China's prudent monetary policy is unlikely to change in the near future as stronger-than-expected lending in January suggest robust demands in the real economy.
New yuan-denominated lending reached 1.32 trillion yuan (216 billion U.S. dollars) in January, up 247 billion yuan year on year and marking a four-year high, according to the People's Bank of China (PBOC) Saturday.
In January 2009, in a bid to fight the global economic downturn, China's new yuan-denominated lending hit 1.62 trillion yuan. The figure was 1.39 trillion yuan in January 2010, 1.04 trillion yuan in 2011, 738.1 billion yuan in 2012 and 1.07 trillion yuan in 2013.
Experts believe that the government is expected to maintain current policy unless economic growth sees an sharp slowdown and the property bubble bursts.
Zhong Zhengsheng, a researcher at Guosen Securities, said fast loan increases mean economic growth in the first quarter will not decline too much, so the chances of a policy shift would be low.
Social financing, funds raised through bank credit and other means, also set a record of 2.58 trillion yuan, up 1.33 trillion yuan from December and up 39.9 billion yuan from a year earlier.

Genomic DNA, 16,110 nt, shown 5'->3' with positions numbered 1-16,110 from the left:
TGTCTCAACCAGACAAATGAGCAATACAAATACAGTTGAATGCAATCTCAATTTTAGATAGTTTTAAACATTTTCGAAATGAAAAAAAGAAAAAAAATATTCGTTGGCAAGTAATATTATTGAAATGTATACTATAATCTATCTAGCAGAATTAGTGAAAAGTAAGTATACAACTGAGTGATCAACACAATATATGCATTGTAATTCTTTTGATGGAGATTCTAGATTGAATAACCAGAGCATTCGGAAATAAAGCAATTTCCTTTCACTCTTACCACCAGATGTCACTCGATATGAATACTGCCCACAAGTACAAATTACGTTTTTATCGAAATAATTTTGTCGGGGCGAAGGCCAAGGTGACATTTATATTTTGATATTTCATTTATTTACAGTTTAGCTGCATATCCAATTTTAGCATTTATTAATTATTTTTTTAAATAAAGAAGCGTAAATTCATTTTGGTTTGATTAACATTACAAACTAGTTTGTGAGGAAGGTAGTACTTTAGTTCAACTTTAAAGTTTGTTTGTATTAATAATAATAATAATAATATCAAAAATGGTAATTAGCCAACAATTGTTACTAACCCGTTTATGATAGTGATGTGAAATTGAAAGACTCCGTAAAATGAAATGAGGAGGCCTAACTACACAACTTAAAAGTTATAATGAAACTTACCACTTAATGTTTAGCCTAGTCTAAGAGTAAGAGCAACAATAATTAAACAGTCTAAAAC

Economist Lu Zhengwei of the Industrial Bank, said the growth was unexpected, and would, to some extent, ease concern about economic slowdown and make it impossible for the central bank to loosen the policy.
High deleveraging pressure on banks and enterprises makes it difficult to stimulate growth by loosening monetary policy, said Peng Wensheng, chief economist at the China International Capital Corporation (CICC).
While large funds from the shadow banking sector have mostly flown to real estate and local government financing, the leverage ratio of financial institutions and enterprises remains high, Peng noted.
"Growth is slowing and inflation is going downward, but the property bubble and accumulation of financial risk have reduced the space for counter-cyclical policy," Peng added.
"The monetary policy won't be loosened until growth significantly decelerates, housing prices come under control and the money supply slows down," Peng said.
The latest central bank move to add liquidity to the market doesn't represent a shift in monetary policy, said Xie Yaxuan of China Merchants Securities.
"The move was more about calming volatility during Spring Festival," Xie added.
The experts expected the country's monetary policy in 2014 to be "stable and slightly tight," which could be evidenced by what the central bank said recently.
The PBOC's latest assessment of the economy and inflation, and its statements concerning risk and liquidity control all point to maintaining stability of monetary conditions, Xie said.
Prudent monetary policies in 2014 were promised in the statement after a four-day central economic work conference in December, the meeting which traditionally sets the tone for the following year's economic planning.